When was the last time you found yourself with a block of free time at work? Maybe a meeting got cancelled or a client call got delayed. These surprise gifts of free time can be used in all kinds of beneficial ways at work, from taking time to brainstorm to gathering the team for a spontaneous outing.

Pete Hinojosa, the director of thought leadership at Insperity, says there are some major benefits to unscheduled moments, especially when your calendar is usually packed. He calls them “unscheduled adventures,” and they can help boost employee engagement and creativity. And since this level of spark isn’t usually achievable in an overly rigid schedule, he recommends creating the kind of environment that leaves room for those special moments.

In this issue of PromoPro Daily, we share Hinojosa’s thoughts on how to support more unscheduled adventures at work.

Understand yourself. Self-awareness is key when embracing unscheduled moments. Do you tend to appreciate the break, or do you get frustrated when things don’t go as planned. Hinojosa says there’s no right or wrong — just different ways of thinking and handling situations.

Understand others. It’s also important to know what other people on your team prefer. For example, some employees may like to stick to an agenda and get things done while others may like to go with the flow and avoid adhering to any set schedule. Knowing your team members can help you anticipate how they’ll respond to unscheduled moments.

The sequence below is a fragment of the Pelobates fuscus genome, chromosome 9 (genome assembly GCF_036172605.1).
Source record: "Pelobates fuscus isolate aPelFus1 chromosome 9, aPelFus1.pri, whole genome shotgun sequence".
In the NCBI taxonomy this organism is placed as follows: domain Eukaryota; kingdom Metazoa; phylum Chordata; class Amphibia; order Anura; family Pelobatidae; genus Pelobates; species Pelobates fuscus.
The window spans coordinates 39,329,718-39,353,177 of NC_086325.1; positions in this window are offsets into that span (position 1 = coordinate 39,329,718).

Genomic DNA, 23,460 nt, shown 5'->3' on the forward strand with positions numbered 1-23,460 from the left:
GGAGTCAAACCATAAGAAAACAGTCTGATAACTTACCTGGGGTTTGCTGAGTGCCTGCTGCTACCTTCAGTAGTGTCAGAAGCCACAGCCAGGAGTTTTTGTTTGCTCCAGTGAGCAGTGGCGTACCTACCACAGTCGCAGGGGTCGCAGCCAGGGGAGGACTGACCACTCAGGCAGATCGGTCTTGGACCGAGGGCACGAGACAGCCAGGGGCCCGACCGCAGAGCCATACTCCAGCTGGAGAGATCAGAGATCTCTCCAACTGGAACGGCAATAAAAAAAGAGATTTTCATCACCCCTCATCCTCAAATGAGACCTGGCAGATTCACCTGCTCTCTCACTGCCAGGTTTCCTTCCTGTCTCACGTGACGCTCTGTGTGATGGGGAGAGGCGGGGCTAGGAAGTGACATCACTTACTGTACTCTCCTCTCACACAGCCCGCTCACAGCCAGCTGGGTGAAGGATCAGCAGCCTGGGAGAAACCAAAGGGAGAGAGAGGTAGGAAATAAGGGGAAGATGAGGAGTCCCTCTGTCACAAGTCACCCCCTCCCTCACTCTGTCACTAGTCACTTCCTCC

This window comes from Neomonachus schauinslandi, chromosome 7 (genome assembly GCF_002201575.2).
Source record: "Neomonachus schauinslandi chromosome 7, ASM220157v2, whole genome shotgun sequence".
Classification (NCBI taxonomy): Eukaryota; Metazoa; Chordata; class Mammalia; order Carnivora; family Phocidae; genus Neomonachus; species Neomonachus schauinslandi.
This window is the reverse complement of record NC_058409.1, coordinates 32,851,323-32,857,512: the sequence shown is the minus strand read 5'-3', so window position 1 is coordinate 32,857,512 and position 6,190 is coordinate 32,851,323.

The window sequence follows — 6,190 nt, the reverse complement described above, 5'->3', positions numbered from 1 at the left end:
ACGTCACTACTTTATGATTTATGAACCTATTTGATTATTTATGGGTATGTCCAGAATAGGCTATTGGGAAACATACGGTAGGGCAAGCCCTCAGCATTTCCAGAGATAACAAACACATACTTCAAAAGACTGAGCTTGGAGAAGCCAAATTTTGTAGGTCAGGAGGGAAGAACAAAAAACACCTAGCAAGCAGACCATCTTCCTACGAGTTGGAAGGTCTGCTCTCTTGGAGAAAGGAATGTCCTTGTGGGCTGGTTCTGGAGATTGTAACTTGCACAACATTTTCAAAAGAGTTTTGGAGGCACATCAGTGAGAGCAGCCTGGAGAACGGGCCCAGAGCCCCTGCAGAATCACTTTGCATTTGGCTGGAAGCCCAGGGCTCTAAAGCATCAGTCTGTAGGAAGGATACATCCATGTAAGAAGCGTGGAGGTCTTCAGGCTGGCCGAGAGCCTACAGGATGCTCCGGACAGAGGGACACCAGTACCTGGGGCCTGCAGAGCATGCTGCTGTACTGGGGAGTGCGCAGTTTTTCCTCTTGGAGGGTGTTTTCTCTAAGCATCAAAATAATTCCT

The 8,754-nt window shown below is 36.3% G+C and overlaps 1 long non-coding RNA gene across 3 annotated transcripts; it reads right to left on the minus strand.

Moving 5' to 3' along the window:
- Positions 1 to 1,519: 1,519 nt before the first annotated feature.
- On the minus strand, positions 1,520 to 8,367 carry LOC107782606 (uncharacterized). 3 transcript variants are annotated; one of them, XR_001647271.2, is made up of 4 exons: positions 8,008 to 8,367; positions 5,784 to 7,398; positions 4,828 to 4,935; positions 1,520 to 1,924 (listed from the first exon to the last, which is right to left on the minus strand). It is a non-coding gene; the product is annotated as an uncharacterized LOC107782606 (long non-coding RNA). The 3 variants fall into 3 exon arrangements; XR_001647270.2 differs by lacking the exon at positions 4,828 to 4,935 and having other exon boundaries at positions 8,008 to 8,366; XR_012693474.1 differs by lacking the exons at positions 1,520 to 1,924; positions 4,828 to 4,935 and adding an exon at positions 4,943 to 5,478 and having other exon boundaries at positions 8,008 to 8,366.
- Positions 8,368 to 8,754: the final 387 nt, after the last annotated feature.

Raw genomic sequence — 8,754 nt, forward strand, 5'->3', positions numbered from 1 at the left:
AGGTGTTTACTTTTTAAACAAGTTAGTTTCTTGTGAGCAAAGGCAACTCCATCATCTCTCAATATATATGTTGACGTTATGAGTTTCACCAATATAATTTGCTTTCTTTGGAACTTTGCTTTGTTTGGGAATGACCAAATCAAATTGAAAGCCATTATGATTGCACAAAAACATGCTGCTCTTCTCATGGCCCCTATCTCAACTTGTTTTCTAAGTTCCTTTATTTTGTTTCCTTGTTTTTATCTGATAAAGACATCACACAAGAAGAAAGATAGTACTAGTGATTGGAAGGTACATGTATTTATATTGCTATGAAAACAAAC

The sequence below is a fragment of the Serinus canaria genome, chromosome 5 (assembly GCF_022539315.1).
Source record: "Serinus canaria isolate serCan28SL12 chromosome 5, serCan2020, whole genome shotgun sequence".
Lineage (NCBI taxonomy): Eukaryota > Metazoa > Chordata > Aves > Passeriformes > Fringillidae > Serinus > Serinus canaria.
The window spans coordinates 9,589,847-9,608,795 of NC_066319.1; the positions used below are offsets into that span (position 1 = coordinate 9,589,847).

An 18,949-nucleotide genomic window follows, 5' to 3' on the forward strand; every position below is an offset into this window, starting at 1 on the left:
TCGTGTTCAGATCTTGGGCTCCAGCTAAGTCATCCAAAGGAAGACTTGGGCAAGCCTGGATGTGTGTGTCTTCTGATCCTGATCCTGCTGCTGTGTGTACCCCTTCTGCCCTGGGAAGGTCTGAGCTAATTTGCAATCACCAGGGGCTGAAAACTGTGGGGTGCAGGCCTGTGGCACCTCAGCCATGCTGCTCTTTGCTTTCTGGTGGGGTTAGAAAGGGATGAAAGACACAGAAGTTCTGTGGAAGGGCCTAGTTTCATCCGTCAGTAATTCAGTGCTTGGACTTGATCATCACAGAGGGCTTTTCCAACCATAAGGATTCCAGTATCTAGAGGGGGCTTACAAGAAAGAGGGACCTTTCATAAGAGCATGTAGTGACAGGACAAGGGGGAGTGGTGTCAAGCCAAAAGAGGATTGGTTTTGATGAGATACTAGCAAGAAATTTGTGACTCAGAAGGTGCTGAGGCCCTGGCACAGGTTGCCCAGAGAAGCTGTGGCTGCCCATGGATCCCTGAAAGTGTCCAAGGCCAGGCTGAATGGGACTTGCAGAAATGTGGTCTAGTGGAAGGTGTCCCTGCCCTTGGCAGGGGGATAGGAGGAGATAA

Know your workplace culture. Is your company the kind of place that already allows room for spur-of-the-moment conversations? Does your company value continuous learning and development? Hinojosa suggests assessing what your culture will tolerate when your team veers off schedule.

Model the right behavior. If your team members see you go berserk like Clark Griswold in Christmas Vacation, they’ll probably follow suit. Instead, give people room to explore, stretch and grow by infusing the atmosphere with calm and assurance, Hinojosa says.

Unscheduled moments can be just the way to usher in more creativity. Instead of saying “We need to get back on track,” leave room for spontaneity. Some unexpected free time can help shake things up in the best possible ways. As a leader, you can help your team make the most of unscheduled moments while still accomplishing your goals. You can start by understanding yourself, your people and your workplace. From there, give your team permission to make the most of unplanned free time.

Compiled by Audrey Sellers

Source: Pete Hinojosa is the director of thought leadership at Insperity. He has more than 25 years of experience in training and development.